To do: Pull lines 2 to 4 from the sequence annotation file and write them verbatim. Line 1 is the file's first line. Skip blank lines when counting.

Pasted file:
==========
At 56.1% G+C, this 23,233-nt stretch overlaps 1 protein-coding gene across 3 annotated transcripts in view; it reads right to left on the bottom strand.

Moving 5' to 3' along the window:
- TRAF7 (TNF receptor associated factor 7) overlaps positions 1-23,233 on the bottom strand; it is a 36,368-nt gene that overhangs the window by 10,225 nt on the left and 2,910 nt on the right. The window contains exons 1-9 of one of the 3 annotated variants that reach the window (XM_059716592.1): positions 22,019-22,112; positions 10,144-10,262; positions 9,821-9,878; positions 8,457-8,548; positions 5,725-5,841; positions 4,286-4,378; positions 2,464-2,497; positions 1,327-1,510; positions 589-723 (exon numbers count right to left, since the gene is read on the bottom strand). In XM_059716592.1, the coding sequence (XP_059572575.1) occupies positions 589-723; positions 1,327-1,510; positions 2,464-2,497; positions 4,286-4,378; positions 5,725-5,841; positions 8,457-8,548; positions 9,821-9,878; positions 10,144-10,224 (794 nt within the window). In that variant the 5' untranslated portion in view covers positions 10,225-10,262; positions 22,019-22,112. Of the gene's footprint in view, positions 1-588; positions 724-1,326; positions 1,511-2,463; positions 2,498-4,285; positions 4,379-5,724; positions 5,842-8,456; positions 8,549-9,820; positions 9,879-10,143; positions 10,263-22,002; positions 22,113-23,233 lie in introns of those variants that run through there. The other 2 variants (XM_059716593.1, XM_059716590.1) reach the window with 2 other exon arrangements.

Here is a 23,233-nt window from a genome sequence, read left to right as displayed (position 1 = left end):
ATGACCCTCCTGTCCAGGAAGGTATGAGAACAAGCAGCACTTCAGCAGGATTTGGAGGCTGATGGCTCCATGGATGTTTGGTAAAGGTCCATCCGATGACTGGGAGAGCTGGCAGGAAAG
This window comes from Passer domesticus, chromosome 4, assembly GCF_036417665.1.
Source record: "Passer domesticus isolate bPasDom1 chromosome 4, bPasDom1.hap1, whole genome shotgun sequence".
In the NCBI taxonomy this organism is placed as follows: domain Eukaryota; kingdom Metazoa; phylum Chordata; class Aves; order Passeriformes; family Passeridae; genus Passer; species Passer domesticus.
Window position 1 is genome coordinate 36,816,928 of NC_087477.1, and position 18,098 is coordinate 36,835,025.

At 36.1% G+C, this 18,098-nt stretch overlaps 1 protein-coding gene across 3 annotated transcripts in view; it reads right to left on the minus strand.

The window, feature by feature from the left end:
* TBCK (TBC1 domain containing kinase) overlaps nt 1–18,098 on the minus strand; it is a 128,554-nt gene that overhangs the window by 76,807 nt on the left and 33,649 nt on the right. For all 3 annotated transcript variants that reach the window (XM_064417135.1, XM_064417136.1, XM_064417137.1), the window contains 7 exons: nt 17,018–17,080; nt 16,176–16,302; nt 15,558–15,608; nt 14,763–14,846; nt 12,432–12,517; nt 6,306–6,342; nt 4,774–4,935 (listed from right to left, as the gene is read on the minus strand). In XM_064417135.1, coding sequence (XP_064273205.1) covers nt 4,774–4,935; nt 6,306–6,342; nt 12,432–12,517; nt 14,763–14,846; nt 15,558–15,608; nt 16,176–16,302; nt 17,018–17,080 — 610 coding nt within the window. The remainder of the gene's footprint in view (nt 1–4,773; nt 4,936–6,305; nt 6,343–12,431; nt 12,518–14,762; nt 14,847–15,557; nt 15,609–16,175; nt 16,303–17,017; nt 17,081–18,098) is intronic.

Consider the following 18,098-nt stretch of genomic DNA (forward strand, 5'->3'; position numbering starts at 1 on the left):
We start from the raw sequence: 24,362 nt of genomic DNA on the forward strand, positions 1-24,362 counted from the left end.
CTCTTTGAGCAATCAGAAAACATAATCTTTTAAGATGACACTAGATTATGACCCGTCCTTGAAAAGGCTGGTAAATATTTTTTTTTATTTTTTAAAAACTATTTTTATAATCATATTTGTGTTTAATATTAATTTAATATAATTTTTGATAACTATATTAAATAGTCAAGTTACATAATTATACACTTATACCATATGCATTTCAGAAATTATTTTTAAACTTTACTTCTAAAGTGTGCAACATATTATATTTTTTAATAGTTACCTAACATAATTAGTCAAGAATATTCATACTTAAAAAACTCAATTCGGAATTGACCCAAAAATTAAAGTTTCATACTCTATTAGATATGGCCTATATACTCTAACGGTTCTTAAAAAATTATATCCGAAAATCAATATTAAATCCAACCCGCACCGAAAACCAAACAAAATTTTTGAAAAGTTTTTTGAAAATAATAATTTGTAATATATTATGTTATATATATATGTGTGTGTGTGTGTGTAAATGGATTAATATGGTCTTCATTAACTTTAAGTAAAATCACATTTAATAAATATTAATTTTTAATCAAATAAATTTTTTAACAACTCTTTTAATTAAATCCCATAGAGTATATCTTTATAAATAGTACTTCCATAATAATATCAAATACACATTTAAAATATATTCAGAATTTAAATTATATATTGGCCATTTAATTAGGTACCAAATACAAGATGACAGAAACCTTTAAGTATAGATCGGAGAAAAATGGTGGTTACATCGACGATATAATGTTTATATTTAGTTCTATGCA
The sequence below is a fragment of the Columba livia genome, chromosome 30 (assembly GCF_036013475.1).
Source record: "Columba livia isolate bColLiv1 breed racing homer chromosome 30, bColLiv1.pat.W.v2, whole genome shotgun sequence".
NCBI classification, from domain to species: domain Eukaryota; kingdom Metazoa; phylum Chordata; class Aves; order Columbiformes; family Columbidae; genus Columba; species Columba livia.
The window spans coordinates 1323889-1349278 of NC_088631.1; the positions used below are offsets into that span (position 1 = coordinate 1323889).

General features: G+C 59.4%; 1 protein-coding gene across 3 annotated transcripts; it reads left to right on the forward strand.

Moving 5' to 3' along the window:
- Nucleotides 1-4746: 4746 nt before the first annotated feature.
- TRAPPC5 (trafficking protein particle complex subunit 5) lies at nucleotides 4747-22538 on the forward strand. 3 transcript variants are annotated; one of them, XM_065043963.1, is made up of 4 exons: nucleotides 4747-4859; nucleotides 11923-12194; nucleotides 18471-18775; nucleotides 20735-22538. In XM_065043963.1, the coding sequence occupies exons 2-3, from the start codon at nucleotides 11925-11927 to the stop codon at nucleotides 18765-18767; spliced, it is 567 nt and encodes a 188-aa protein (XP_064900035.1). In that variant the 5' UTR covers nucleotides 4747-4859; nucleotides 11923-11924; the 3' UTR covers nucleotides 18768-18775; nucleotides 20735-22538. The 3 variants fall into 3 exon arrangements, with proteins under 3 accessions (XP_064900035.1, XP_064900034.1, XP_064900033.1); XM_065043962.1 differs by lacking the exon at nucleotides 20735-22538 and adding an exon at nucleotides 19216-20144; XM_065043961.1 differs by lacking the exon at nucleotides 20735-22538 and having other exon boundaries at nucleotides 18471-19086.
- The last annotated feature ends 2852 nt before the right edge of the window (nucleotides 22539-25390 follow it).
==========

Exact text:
Moving 5' to 3' along the window:
- TRAF7 (TNF receptor associated factor 7) overlaps positions 1-23,233 on the bottom strand; it is a 36,368-nt gene that overhangs the window by 10,225 nt on the left and 2,910 nt on the right. The window contains exons 1-9 of one of the 3 annotated variants that reach the window (XM_059716592.1): positions 22,019-22,112; positions 10,144-10,262; positions 9,821-9,878; positions 8,457-8,548; positions 5,725-5,841; positions 4,286-4,378; positions 2,464-2,497; positions 1,327-1,510; positions 589-723 (exon numbers count right to left, since the gene is read on the bottom strand). In XM_059716592.1, the coding sequence (XP_059572575.1) occupies positions 589-723; positions 1,327-1,510; positions 2,464-2,497; positions 4,286-4,378; positions 5,725-5,841; positions 8,457-8,548; positions 9,821-9,878; positions 10,144-10,224 (794 nt within the window). In that variant the 5' untranslated portion in view covers positions 10,225-10,262; positions 22,019-22,112. Of the gene's footprint in view, positions 1-588; positions 724-1,326; positions 1,511-2,463; positions 2,498-4,285; positions 4,379-5,724; positions 5,842-8,456; positions 8,549-9,820; positions 9,879-10,143; positions 10,263-22,002; positions 22,113-23,233 lie in introns of those variants that run through there. The other 2 variants (XM_059716593.1, XM_059716590.1) reach the window with 2 other exon arrangements.

Here is a 23,233-nt window from a genome sequence, read left to right as displayed (position 1 = left end):